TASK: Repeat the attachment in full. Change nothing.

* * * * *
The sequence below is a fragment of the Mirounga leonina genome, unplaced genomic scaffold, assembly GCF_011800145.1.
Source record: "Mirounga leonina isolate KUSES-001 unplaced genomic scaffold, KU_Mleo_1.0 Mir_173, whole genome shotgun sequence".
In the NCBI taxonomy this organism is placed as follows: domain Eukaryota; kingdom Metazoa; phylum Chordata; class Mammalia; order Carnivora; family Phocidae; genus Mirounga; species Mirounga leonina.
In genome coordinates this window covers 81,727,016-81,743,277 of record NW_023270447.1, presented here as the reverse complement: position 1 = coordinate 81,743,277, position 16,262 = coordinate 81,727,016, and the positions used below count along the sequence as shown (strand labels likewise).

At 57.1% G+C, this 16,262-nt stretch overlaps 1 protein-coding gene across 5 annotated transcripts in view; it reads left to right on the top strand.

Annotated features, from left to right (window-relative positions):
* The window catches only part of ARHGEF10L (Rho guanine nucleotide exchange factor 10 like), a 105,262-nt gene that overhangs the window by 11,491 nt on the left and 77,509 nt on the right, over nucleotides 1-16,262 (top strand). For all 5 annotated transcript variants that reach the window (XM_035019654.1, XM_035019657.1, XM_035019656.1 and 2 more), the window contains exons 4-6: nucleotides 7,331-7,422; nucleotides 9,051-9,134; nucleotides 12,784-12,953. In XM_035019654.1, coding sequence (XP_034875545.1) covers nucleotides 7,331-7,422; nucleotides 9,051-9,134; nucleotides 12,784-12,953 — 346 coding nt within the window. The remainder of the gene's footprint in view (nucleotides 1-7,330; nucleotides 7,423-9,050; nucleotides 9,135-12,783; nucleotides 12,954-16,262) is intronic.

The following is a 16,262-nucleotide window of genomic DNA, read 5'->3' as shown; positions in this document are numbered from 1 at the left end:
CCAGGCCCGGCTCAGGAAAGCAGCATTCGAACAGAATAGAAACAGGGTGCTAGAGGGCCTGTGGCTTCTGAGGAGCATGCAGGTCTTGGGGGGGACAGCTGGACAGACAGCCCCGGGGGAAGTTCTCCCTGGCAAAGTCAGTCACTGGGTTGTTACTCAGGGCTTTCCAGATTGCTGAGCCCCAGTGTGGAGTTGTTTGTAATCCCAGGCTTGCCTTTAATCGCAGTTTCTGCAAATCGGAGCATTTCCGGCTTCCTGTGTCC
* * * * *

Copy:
The sequence below is a fragment of the Mirounga leonina genome, unplaced genomic scaffold, assembly GCF_011800145.1.
Source record: "Mirounga leonina isolate KUSES-001 unplaced genomic scaffold, KU_Mleo_1.0 Mir_173, whole genome shotgun sequence".
In the NCBI taxonomy this organism is placed as follows: domain Eukaryota; kingdom Metazoa; phylum Chordata; class Mammalia; order Carnivora; family Phocidae; genus Mirounga; species Mirounga leonina.
In genome coordinates this window covers 81,727,016-81,743,277 of record NW_023270447.1, presented here as the reverse complement: position 1 = coordinate 81,743,277, position 16,262 = coordinate 81,727,016, and the positions used below count along the sequence as shown (strand labels likewise).

At 57.1% G+C, this 16,262-nt stretch overlaps 1 protein-coding gene across 5 annotated transcripts in view; it reads left to right on the top strand.

Annotated features, from left to right (window-relative positions):
* The window catches only part of ARHGEF10L (Rho guanine nucleotide exchange factor 10 like), a 105,262-nt gene that overhangs the window by 11,491 nt on the left and 77,509 nt on the right, over nucleotides 1-16,262 (top strand). For all 5 annotated transcript variants that reach the window (XM_035019654.1, XM_035019657.1, XM_035019656.1 and 2 more), the window contains exons 4-6: nucleotides 7,331-7,422; nucleotides 9,051-9,134; nucleotides 12,784-12,953. In XM_035019654.1, coding sequence (XP_034875545.1) covers nucleotides 7,331-7,422; nucleotides 9,051-9,134; nucleotides 12,784-12,953 — 346 coding nt within the window. The remainder of the gene's footprint in view (nucleotides 1-7,330; nucleotides 7,423-9,050; nucleotides 9,135-12,783; nucleotides 12,954-16,262) is intronic.

The following is a 16,262-nucleotide window of genomic DNA, read 5'->3' as shown; positions in this document are numbered from 1 at the left end:
CCAGGCCCGGCTCAGGAAAGCAGCATTCGAACAGAATAGAAACAGGGTGCTAGAGGGCCTGTGGCTTCTGAGGAGCATGCAGGTCTTGGGGGGGACAGCTGGACAGACAGCCCCGGGGGAAGTTCTCCCTGGCAAAGTCAGTCACTGGGTTGTTACTCAGGGCTTTCCAGATTGCTGAGCCCCAGTGTGGAGTTGTTTGTAATCCCAGGCTTGCCTTTAATCGCAGTTTCTGCAAATCGGAGCATTTCCGGCTTCCTGTGTCC